As an iconic "storybook character", Sherlock Holmes now existed as a real person, with whom travellers could interact, within Storyland. He was spotted by the First Doctor and John and Gillian while on the trail of the Baskerville Hound, which allowed them to instantly recognise they were in a land of fiction. (COMIC: Nostalgia Corner)
Legacy[edit | edit source]
When Brigadier Lethbridge-Stewart demanded the Third Doctor come up with better evidence he couldn't dismiss, the Doctor insultingly told the Brigadier that he was "not exactly a little Sherlock Holmes [himself]". (TV: Doctor Who and the Silurians)
Melanie Bush told the Seventh Doctor he was "playing Sherlock Holmes" whenever he sought to investigate mysterious circumstances, such as the ones behind the sudden disappearance of the Dashrans. (AUDIO: The High Price of Parking)
The Master once claimed that the Seventh Doctor flattered himself by thinking of himself as being the Moriarty to the Master's Holmes when he actually provided merely "adequate opposition worthy of very little attention". (AUDIO: The Two Masters)
Alternate timelines[edit | edit source]
In a timeline where River Song caused time to collapse when she refused to kill the Eleventh Doctor, (TV: The Wedding of River Song) Holmes hosted a reality TV show called Detects Factor. (PROSE: Just a Minute...)
Behind the scenes[edit | edit source]
General info[edit | edit source]
- According to The Brilliant Book 2012, a book that contains non-narrative based information, the Eleventh Doctor feared that wearing a deerstalker hat may make people confuse him for Sherlock.
- Many commentators, including Colin Baker, have noted a similarity between the characters of the Doctor and Holmes. Both character have enjoyed rare levels of popularity and longevity as British fictional characters in multiple media. Tom Baker played Holmes in a 1982 television serial adaptation of The Hound of the Baskervilles. According to Doctor Who producer Barry Letts, both Letts and script editor Terrance Dicks believed the relationship between the Third Doctor and the Brigadier had developed into one like Holmes and Watson. Both Letts and Dicks concurred that the Master was created as a "Moriarty" for the Doctor as a result of a discussion between Letts and Dicks. (DOC: Life on Earth)
- In the script of Deep Breath, Vastra is described as having her "fingers steepled in the Sherlock Holmes manner."
- The version of Sherlock Holmes depicted on the cover of All-Consuming Fire is based upon arguably the most famous cinematic portrayer of the role, Basil Rathbone.
- The mention of the 'West End Horror' in The Gallifrey Chronicles is an explicit reference to The West End Horror by Nicholas Meyer, a Sherlock Holmes novel in which the detective solves a mystery alongside George Bernard Shaw (but not, of course, mentioning any elements from Doctor Who).
- In Slow Decay, Owen Harper quickly comes up with Tapanuli Fever to falsely describe the condition of Marianne Till. Tapanuli Fever is fictional illness from the Sherlock Holmes story The Adventure of the Dying Detective.
Crossovers in other works[edit | edit source]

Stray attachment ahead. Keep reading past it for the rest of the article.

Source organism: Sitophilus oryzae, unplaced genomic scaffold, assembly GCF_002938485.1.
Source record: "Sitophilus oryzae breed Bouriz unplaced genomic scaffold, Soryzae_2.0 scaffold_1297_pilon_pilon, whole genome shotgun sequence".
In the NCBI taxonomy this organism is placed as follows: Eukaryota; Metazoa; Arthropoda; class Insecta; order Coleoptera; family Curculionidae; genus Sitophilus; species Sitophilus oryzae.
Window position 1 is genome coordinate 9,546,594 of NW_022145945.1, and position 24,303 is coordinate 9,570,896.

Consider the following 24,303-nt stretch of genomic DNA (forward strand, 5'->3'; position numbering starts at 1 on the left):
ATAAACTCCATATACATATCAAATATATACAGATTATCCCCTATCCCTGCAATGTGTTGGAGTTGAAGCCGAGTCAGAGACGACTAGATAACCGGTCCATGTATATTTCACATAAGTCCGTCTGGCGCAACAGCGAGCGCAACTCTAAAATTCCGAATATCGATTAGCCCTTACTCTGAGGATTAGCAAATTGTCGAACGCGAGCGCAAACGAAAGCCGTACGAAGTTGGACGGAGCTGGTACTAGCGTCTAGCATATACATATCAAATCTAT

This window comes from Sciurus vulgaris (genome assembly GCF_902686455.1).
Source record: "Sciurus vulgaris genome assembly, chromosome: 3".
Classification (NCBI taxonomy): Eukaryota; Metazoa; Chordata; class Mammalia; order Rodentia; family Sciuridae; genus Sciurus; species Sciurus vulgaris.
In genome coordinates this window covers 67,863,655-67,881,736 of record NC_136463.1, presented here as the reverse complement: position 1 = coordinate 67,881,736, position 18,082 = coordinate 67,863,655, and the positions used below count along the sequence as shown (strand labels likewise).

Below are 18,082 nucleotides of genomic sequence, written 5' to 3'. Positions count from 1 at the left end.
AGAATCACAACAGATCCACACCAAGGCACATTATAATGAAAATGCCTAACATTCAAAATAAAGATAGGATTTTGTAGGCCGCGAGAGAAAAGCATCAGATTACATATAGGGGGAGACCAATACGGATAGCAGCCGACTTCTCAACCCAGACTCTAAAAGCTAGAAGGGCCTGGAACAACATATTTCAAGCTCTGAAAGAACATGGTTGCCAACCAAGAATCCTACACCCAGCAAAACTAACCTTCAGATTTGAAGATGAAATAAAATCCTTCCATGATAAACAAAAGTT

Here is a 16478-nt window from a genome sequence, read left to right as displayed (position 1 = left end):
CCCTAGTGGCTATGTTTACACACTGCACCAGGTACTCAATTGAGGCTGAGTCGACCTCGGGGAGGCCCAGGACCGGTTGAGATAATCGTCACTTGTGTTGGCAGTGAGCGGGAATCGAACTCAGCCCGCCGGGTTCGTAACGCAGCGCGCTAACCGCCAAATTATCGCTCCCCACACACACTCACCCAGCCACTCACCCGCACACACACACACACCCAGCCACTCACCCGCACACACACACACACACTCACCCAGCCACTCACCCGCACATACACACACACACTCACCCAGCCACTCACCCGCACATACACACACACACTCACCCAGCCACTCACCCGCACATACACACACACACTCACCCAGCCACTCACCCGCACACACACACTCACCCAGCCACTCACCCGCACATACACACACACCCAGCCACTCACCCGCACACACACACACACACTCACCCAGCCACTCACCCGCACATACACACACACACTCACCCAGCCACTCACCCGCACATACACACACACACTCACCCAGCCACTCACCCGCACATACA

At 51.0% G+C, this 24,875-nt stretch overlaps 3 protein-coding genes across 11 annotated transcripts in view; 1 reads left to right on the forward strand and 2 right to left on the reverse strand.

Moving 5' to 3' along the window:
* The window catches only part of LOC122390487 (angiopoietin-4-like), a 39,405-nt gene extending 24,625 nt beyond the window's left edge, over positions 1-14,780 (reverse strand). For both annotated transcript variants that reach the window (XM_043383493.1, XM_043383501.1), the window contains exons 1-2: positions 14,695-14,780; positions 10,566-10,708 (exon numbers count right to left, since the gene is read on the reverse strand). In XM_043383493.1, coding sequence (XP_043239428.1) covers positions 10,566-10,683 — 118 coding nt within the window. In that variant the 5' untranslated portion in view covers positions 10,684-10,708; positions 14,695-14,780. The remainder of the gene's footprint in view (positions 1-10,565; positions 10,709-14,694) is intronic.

The Kim Newman short story collection Secret Files of the Diogenes Club, a work which mixes the Sherlock Holmes and other continuities, features Newman's creation the Cold from his Time and Relative, set in the Doctor Who universe.
Big Finish's Sherlock Holmes[edit | edit source]
Beginning in 2009, Big Finish Productions began releasing a range of Sherlock Holmes audio dramas. In the first two episodes Roger Llewellyn played an older Holmes reflecting on his past adventures, with Nicholas Briggs playing the detective in more traditional Holmes adventures from episode three onward. Many cast and crew from the Big Finish Doctor Who audio stories have contributed to the range.
Briggs played Holmes in a Doctor Who production once again in the audio adaptation of All-Consuming Fire.
Steven Moffat and Mark Gatiss' Sherlock[edit | edit source]
- Main article: Sherlock
In 2010, Steven Moffat and Mark Gatiss created the BBC Wales series Sherlock, starring Benedict Cumberbatch as Sherlock and also featuring Gatiss, Una Stubbs, Rupert Graves, Phil Davis, Russell Tovey, Gemma Chan, Lindsay Duncan, Tim McInnerny and Toby Jones in supporting roles. As of January 2017[update], it consists of thirteen 90-minute episodes written by Moffat, Gatiss and Steve Thompson.
Doctor Who actors who played Sherlock Holmes in other media include Alexander Armstrong (in an Armstrong and Miller sketch), Tom Baker, Nicholas Briggs, Simon Callow, Peter Capaldi (in an Alexei Sayle sketch), John Cleese, Benedict Cumberbatch, Peter Cushing, James D'Arcy, Peter Egan, Hugh Fraser, Graeme Garden (in an I'm Sorry I Haven't A Clue sketch), Richard E. Grant, Guy Henry, Roy Hudd, Richard Hurndall, Peter Jeffrey, Roy Marsden, Ian McKellen, Clive Merrison, Jonny Lee Miller, David Mitchell (in a Mitchell and Webb sketch), Ron Moody, Ronald Pickup, Jonathan Pryce, Ian Richardson, Nicholas Rowe, Robert Webb (in a Mitchell and Webb sketch) and Alan Wheatley
Cleese, McKellen, Pryce, Rupert Everett, Matt Frewer, Christopher Lee, Alfred Molina and Peter O'Toole, all of whom have played Sherlock Holmes, were all considered for the role of the Eighth Doctor in the TV movie .